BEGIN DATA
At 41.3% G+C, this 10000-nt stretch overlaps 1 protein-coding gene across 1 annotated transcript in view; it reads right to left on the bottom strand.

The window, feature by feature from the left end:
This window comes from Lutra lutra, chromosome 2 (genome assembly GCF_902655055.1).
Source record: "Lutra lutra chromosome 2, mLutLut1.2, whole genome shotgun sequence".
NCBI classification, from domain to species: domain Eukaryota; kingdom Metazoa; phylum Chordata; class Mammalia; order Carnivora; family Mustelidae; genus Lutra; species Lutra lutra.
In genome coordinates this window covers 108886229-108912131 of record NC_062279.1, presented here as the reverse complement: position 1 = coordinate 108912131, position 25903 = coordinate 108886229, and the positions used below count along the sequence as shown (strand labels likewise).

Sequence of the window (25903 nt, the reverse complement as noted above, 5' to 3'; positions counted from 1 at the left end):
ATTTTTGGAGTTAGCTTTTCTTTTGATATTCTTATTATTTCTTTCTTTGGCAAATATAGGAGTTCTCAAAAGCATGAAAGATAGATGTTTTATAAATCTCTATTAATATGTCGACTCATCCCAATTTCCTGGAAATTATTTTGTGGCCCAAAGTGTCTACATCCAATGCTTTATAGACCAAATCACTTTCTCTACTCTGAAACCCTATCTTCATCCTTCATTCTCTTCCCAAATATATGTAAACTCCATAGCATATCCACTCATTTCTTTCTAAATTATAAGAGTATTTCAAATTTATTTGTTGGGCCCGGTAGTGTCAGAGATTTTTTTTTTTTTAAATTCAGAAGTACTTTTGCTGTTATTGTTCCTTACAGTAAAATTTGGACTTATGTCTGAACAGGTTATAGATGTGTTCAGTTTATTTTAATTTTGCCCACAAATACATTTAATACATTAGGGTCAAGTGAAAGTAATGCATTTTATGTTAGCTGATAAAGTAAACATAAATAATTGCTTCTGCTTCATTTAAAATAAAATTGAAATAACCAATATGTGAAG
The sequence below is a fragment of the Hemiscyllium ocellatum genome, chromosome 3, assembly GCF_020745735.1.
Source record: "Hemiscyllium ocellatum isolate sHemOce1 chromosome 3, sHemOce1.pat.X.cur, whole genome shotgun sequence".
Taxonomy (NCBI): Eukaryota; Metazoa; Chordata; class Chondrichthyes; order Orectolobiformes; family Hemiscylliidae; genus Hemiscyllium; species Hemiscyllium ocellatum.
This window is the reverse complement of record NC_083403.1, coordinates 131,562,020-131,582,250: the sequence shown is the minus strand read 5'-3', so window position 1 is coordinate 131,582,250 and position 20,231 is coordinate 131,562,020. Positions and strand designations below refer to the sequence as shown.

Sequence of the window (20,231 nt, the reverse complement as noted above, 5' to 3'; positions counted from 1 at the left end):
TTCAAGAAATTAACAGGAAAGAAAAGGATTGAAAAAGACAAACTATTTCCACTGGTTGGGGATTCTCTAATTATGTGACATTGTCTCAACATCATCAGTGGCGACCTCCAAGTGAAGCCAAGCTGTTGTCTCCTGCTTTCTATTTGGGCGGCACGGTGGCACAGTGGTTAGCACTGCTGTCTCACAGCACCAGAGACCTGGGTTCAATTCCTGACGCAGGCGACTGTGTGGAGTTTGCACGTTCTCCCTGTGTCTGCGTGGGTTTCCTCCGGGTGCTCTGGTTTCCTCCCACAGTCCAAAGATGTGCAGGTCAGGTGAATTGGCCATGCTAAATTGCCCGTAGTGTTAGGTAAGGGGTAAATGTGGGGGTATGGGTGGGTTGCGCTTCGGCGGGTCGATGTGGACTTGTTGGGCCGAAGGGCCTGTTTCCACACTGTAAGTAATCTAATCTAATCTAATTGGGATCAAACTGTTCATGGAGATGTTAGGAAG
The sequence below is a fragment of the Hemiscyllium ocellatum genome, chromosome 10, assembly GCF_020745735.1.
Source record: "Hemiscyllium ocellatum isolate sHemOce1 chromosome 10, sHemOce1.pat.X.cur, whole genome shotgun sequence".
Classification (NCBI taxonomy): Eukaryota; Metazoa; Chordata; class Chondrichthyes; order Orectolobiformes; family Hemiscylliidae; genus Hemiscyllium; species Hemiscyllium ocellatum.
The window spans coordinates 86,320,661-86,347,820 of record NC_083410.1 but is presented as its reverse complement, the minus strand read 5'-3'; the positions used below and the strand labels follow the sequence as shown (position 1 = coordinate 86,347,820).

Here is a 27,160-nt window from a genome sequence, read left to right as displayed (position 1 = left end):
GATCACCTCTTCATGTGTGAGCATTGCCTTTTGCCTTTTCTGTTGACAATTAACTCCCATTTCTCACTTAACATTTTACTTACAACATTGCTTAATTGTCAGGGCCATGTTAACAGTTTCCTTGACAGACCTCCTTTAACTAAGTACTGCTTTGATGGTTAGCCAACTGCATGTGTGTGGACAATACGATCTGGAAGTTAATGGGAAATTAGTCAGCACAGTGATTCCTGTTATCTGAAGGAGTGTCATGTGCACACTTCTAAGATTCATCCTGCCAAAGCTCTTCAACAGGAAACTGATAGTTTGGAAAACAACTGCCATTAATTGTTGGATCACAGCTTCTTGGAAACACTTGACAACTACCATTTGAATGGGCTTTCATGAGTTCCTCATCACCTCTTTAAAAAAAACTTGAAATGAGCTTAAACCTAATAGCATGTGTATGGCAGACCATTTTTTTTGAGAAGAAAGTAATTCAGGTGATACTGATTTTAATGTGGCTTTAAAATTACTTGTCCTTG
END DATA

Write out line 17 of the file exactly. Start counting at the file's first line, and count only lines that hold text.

Classification (NCBI taxonomy): Eukaryota; Metazoa; Chordata; class Chondrichthyes; order Orectolobiformes; family Hemiscylliidae; genus Hemiscyllium; species Hemiscyllium ocellatum.